Assessments for controversial Useless Bay pump not illegal, judge rules
August 4, 2011 · 2:21 PM
COUPEVILLE — Costly assessments on property owners near Useless Bay that are being used to pay for a controversial pump project are not illegal, an Island County Superior Court judge has ruled.
In a decision tendered July 29, Judge Vickie Churchill also said officials with Diking District 1 were well within their authority to approve the $430,000 pump project that critics say is damaging sensitive wetlands and prime wildlife habitat next to Useless Bay. Churchill refused to void a 2004 contract on the pump project between Diking District 1 and Island County and the Useless Bay Golf & Country.
The decision was not a complete victory for diking district officials, who have been dogged by lawsuits for years from angry waterfront property owners who have said they are being unfairly asked to pay more for the pump project than others in the district.
Churchill said diking district commissioners did not properly follow procedures when they creating the property roll and assessments that eventually paid for the pump project.
Diking commissioners should have prepared a property roll and provided notice to property owners in the district, followed by a public hearing and a chance for landowners to appeal. Instead, diking officials had hoped that the assessment method they adopted 25 years ago, but abandoned in 1995, was sufficient and could be used as they tried to finance the pump improvement project.
Churchill said district officials would have to try again.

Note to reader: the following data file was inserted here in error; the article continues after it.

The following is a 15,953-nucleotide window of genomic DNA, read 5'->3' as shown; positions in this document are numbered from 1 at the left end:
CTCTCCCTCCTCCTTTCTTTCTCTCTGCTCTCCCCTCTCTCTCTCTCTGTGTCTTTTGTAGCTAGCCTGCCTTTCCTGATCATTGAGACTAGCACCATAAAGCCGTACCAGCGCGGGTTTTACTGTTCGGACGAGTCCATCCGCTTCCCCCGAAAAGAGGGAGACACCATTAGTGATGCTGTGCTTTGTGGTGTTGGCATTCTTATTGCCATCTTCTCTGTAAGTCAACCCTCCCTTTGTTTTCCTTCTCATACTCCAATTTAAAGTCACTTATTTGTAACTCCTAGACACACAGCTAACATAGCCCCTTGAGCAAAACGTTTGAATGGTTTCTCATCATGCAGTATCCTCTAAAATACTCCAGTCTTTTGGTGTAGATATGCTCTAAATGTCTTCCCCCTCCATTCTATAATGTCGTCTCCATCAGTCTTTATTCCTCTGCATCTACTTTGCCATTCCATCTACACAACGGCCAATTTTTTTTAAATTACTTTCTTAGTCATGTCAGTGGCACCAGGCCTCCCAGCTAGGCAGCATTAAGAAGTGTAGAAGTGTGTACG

"The diking district must prepare and file a property roll and provide notice, a public hearing, and an appeal process to the benefited property owners," Churchill wrote in her decision.
Assessments on property owners to pay for the pump project began in 2009, and a group of district residents — banded together as Citizens in Support of Useless Bay Community — have been trying to get their costly assessments refunded.
Members of the group have said their assessments, which are based on Island County's assessed value of their properties, are much higher than those paid by other property owners in the district, which spans 743 acres and includes the neighborhoods of Sunlight Beach, Olympic View and Sun Vista and the Useless Bay Golf & Country Club. Because properties in the diking district include prime beachfront homes, undeveloped farmland and modest homes away from the coast, assessments have varied widely.
But in a major blow to disgruntled property owners, Churchill said the method of assessment, which used 100 percent of the county's current assessed value, was not illegal.
That's in large part because diking district officials have maintained that the pump project is protecting properties near Useless Bay from flooding.
Without the project, flooded properties might well be worthless, Churchill said.
"Assuming ... that water floods the benefited properties within the diking district and stays flooded, the properties could have no fair market value," Churchill wrote. "Flooded land could not be farmed, and cattle could not graze in a bog or marsh. Foundations on existing buildings could be undermined, impacting the stability of buildings.
"In such a circumstance, it is unlikely that anyone would want to buy property that was underwater or even build or farm or graze animals on vacant property that was underwater. Under such a scenario, the affected property might have no fair market value, but with the water controlled, the same property could have a fair market value comparable to the current assessed value.
"Obviously, the diking district provides a substantial benefit to the properties that would otherwise be affected by the water that would exist on the property without the diking district," she concluded.
Even so, Churchill said the diking district couldn't automatically increase its assessments on property owners when the county increases its assessed values for private properties.
The diking district, the judge said, was still required to give notice, hold a hearing and give property owners the opportunity to appeal the assessments.